As the 1980s progressed, however, monetarism lost credibility as it become clear that monetary targeting did not always deliver the expected results. The price level did not change in exact accordance with the quantity of money as the theory held it must. In particular, the velocity of money (V) proved to be erratic and unpredictable.”

–Richard Duncan, The New Depression

George Soros: Why I Agree With (Some of) Friedrich Hayek

Found via The Big Picture.

Notes from the Sohn London Investment Conference 2012

Via Market Folly:

Fault Lines : Fracking in America



Related previous post: The Facts Behind the Frack

Nate Silver: it's the numbers, stupid


Related paper (Taleb: “why political predictions work, not economic ones”): “Prediction Markets” & Game Setups Have Nothing to Do With Real Risks

Leo Babauta talks with Tim Ferriss: How to Learn Anything



Vanguard: Forecasting stock returns: What signals matter, and what do they say now?

Found via The Idea Farm.

Hussman Weekly Market Comment: Overlooking Overvaluation

Presently, on the basis of smooth fundamentals such as revenues, book values, dividends and cyclically-adjusted earnings, the S&P 500 is somewhere between 40-70% above pre-bubble valuation norms, depending on the measure. That’s about the same point they reached at the beginning of the 1965-1982 secular bear period, as well as the 1987 peak. Stocks are far less overvalued than they were in the late-1990’s, but it is worth noting that nearly 14 years of poor market returns have resulted simply from the retreat from those bubble valuations to the current rich valuations. If presently rich valuations were to retreat again to undervalued levels that have accompanied the start of secular bull markets (see 1982 for example), stocks would produce yet another extended period of dismal returns. That prospect certainly isn’t the reason for our present defensiveness, but it’s worth understanding the dynamic that has produced the pattern of market returns we’ve observed over time.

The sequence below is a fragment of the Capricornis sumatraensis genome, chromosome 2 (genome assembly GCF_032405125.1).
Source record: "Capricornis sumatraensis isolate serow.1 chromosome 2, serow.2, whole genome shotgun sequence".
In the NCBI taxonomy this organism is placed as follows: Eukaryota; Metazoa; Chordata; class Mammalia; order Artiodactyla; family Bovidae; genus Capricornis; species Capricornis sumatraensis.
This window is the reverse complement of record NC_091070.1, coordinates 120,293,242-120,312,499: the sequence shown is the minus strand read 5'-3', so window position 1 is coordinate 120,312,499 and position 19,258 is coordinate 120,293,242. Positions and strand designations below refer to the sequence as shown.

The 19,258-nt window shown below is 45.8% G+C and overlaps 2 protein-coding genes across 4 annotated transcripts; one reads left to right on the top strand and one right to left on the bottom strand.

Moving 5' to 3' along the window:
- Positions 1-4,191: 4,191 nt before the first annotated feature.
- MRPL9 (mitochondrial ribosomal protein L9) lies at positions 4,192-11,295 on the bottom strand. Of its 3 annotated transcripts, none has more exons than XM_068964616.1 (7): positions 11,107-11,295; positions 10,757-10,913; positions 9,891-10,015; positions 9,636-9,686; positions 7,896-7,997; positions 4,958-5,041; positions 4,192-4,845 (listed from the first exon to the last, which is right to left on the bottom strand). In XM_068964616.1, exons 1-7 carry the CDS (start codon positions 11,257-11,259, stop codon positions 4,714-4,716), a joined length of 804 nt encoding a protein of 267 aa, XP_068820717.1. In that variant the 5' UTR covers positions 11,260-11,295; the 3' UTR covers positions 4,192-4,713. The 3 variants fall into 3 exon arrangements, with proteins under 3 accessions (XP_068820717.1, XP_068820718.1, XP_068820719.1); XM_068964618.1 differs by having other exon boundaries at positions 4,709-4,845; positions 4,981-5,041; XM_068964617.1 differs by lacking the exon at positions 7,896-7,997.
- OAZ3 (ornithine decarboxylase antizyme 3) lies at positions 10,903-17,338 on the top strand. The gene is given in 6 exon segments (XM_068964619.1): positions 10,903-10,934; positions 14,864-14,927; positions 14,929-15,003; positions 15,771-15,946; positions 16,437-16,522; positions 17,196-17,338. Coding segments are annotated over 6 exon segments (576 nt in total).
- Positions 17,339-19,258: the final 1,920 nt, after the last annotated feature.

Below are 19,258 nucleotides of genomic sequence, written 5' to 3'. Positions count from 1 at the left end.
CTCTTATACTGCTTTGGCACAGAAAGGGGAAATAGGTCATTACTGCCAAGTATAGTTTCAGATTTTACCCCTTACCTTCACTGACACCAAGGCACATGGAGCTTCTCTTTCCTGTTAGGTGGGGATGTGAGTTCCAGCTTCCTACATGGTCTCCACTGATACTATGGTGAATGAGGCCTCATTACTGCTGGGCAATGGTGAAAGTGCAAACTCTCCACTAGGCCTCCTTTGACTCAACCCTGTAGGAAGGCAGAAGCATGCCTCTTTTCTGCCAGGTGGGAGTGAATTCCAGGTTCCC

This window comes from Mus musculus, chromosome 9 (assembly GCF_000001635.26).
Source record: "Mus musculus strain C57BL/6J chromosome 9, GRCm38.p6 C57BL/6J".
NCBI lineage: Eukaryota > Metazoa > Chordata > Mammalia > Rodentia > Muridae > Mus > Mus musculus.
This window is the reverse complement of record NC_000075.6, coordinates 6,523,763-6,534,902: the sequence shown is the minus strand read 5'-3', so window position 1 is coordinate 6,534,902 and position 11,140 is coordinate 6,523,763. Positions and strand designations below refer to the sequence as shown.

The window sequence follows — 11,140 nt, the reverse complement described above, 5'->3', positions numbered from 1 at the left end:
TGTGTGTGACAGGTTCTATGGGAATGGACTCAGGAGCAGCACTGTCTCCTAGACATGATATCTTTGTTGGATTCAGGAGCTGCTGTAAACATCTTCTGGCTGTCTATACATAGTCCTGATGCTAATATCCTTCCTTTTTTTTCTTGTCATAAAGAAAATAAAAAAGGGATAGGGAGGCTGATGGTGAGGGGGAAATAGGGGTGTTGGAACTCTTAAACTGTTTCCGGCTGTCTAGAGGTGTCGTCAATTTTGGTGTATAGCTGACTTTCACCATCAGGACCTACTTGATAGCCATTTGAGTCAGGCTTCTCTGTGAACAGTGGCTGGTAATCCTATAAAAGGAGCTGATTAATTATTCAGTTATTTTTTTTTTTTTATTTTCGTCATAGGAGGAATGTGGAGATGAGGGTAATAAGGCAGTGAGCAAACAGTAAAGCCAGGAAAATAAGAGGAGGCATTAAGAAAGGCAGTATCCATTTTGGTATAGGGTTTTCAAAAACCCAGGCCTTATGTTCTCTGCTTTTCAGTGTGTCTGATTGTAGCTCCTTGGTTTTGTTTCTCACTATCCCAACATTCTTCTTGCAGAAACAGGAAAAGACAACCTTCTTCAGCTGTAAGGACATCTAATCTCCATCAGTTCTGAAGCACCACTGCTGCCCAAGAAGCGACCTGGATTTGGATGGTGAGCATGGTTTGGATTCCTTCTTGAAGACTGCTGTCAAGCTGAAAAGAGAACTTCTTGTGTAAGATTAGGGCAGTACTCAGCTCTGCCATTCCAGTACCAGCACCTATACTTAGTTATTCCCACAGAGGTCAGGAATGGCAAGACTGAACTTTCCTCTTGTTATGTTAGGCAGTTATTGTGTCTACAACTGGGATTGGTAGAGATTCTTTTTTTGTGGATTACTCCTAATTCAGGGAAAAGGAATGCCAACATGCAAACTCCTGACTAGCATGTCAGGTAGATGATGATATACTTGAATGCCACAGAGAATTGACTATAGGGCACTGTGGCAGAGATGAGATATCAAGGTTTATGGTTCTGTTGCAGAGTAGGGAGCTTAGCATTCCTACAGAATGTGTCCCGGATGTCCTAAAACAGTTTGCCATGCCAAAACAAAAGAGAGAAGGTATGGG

Nassim Taleb: From fat tails to Fat Tony

Warren Buffett Op-Ed: A Minimum Tax for the Wealthy

Saturday, November 24, 2012

Following the Path to Mastery with Robert Greene

Greene comes on around 13:51.



Related book: Mastery

Related link (6-part article from Robert Greene on Tim Ferriss' site): The Magic of Apprenticeship — A How-To Guide

Excerpts from the article:

From Part III:
What prevents people from not the subject itself—the human mind has limitless capabilities—but rather certain learning disabilities that tend to fester and grow in our minds as we get older. These include a sense of smugness and superiority whenever we encounter something alien to our ways, as well as rigid ideas about what is real or true, often indoctrinated in us by schooling or family. If we feel like we know something, our minds close off to other possibilities. We see reflections of the truth we have already assumed. Such feelings of superiority are often unconscious and stem from a fear of what is different or unknown. We are rarely aware of this, and often imagine ourselves to be paragons of impartiality.